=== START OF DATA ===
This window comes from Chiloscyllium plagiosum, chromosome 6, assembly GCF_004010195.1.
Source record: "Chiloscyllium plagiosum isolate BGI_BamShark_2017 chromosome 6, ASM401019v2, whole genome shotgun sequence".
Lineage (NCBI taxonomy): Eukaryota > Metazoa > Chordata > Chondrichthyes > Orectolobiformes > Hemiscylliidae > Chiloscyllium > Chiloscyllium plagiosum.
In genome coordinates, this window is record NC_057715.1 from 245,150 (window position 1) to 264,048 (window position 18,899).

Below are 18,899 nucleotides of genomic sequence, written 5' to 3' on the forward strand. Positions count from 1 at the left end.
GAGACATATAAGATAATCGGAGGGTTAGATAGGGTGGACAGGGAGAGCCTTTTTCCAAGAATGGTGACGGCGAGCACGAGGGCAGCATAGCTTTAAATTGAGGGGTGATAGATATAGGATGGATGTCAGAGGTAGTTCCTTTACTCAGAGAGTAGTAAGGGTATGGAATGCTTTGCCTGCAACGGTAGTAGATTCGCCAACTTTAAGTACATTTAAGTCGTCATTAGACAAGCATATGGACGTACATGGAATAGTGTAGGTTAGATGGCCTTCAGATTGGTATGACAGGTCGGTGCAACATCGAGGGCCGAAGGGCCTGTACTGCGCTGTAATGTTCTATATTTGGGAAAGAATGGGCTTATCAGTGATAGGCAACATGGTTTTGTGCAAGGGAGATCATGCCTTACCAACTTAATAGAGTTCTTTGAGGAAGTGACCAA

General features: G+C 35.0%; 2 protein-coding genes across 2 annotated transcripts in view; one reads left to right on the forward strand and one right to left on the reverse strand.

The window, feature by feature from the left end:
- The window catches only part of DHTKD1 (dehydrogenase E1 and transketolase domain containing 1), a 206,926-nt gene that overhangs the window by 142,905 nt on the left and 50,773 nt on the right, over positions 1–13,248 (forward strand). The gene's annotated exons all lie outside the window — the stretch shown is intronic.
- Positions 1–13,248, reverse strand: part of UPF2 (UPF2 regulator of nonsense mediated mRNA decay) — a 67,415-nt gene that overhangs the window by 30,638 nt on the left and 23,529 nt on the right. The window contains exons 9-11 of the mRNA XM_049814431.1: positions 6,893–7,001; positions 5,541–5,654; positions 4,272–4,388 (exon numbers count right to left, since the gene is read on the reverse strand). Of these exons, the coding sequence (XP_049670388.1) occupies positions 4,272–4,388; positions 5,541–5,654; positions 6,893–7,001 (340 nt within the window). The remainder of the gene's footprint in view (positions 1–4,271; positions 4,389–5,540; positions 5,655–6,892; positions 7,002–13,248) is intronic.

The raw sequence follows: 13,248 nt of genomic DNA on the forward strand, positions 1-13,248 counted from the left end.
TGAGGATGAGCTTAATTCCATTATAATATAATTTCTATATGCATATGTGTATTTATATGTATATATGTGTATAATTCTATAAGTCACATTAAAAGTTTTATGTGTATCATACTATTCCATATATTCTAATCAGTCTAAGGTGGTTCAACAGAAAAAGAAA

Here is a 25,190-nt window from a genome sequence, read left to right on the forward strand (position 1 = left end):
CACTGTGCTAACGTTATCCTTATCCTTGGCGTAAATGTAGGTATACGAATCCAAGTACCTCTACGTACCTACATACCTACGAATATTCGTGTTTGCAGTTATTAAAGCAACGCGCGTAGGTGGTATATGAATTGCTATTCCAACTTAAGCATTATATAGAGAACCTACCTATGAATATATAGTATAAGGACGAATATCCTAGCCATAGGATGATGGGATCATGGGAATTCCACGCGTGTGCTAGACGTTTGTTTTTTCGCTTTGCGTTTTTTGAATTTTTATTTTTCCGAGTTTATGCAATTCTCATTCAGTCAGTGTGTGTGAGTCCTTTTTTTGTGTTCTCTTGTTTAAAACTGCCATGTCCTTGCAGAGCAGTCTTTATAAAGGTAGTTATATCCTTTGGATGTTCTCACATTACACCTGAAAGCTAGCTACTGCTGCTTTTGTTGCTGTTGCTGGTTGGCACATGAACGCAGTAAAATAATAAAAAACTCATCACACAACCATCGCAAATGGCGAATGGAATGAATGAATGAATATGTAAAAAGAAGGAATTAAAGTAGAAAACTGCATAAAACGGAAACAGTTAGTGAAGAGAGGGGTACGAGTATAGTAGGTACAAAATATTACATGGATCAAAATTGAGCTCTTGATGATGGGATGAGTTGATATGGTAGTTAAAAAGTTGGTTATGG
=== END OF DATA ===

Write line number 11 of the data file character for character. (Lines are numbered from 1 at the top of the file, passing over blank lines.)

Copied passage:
The raw sequence follows: 13,248 nt of genomic DNA on the forward strand, positions 1-13,248 counted from the left end.